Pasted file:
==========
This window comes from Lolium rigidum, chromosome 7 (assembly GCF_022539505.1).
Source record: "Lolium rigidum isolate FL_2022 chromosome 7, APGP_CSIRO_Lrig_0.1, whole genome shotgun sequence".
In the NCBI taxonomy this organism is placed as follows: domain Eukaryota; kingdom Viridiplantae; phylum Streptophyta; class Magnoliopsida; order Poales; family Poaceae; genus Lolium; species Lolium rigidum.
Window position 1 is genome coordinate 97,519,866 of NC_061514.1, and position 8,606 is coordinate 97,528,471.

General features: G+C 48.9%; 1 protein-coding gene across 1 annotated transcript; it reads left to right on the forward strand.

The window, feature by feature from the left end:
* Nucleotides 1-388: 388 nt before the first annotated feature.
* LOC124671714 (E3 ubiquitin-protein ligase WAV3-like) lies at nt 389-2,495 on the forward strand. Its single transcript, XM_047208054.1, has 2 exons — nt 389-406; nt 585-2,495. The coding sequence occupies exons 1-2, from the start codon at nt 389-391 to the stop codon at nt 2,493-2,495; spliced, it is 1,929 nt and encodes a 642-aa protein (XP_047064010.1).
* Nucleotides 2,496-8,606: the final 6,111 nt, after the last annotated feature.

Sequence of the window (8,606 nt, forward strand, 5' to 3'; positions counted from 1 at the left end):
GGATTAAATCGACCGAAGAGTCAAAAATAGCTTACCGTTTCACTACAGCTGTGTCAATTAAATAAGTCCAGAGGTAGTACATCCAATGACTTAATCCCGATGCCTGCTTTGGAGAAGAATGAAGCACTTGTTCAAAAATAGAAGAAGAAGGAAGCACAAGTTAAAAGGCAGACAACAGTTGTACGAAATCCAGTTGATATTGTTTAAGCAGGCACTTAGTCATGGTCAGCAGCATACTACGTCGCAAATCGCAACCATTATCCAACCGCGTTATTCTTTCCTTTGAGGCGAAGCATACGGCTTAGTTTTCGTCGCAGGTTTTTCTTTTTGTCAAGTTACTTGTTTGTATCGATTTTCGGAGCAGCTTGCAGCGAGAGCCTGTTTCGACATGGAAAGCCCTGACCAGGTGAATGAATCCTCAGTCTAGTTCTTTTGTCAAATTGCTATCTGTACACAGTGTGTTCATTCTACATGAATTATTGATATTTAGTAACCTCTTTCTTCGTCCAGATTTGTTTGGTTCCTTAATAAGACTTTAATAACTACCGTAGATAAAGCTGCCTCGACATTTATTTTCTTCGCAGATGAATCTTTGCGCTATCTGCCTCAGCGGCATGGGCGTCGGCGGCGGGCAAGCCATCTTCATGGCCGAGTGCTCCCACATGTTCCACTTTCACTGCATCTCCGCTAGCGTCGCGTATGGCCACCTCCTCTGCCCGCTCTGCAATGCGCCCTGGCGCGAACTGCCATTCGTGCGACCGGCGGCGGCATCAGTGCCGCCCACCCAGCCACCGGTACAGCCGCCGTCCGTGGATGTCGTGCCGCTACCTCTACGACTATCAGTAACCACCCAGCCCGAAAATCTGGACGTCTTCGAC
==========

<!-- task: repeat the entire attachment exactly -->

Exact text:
This window comes from Lolium rigidum, chromosome 7 (assembly GCF_022539505.1).
Source record: "Lolium rigidum isolate FL_2022 chromosome 7, APGP_CSIRO_Lrig_0.1, whole genome shotgun sequence".
In the NCBI taxonomy this organism is placed as follows: domain Eukaryota; kingdom Viridiplantae; phylum Streptophyta; class Magnoliopsida; order Poales; family Poaceae; genus Lolium; species Lolium rigidum.
Window position 1 is genome coordinate 97,519,866 of NC_061514.1, and position 8,606 is coordinate 97,528,471.

General features: G+C 48.9%; 1 protein-coding gene across 1 annotated transcript; it reads left to right on the forward strand.

The window, feature by feature from the left end:
* Nucleotides 1-388: 388 nt before the first annotated feature.
* LOC124671714 (E3 ubiquitin-protein ligase WAV3-like) lies at nt 389-2,495 on the forward strand. Its single transcript, XM_047208054.1, has 2 exons — nt 389-406; nt 585-2,495. The coding sequence occupies exons 1-2, from the start codon at nt 389-391 to the stop codon at nt 2,493-2,495; spliced, it is 1,929 nt and encodes a 642-aa protein (XP_047064010.1).
* Nucleotides 2,496-8,606: the final 6,111 nt, after the last annotated feature.

Sequence of the window (8,606 nt, forward strand, 5' to 3'; positions counted from 1 at the left end):
GGATTAAATCGACCGAAGAGTCAAAAATAGCTTACCGTTTCACTACAGCTGTGTCAATTAAATAAGTCCAGAGGTAGTACATCCAATGACTTAATCCCGATGCCTGCTTTGGAGAAGAATGAAGCACTTGTTCAAAAATAGAAGAAGAAGGAAGCACAAGTTAAAAGGCAGACAACAGTTGTACGAAATCCAGTTGATATTGTTTAAGCAGGCACTTAGTCATGGTCAGCAGCATACTACGTCGCAAATCGCAACCATTATCCAACCGCGTTATTCTTTCCTTTGAGGCGAAGCATACGGCTTAGTTTTCGTCGCAGGTTTTTCTTTTTGTCAAGTTACTTGTTTGTATCGATTTTCGGAGCAGCTTGCAGCGAGAGCCTGTTTCGACATGGAAAGCCCTGACCAGGTGAATGAATCCTCAGTCTAGTTCTTTTGTCAAATTGCTATCTGTACACAGTGTGTTCATTCTACATGAATTATTGATATTTAGTAACCTCTTTCTTCGTCCAGATTTGTTTGGTTCCTTAATAAGACTTTAATAACTACCGTAGATAAAGCTGCCTCGACATTTATTTTCTTCGCAGATGAATCTTTGCGCTATCTGCCTCAGCGGCATGGGCGTCGGCGGCGGGCAAGCCATCTTCATGGCCGAGTGCTCCCACATGTTCCACTTTCACTGCATCTCCGCTAGCGTCGCGTATGGCCACCTCCTCTGCCCGCTCTGCAATGCGCCCTGGCGCGAACTGCCATTCGTGCGACCGGCGGCGGCATCAGTGCCGCCCACCCAGCCACCGGTACAGCCGCCGTCCGTGGATGTCGTGCCGCTACCTCTACGACTATCAGTAACCACCCAGCCCGAAAATCTGGACGTCTTCGAC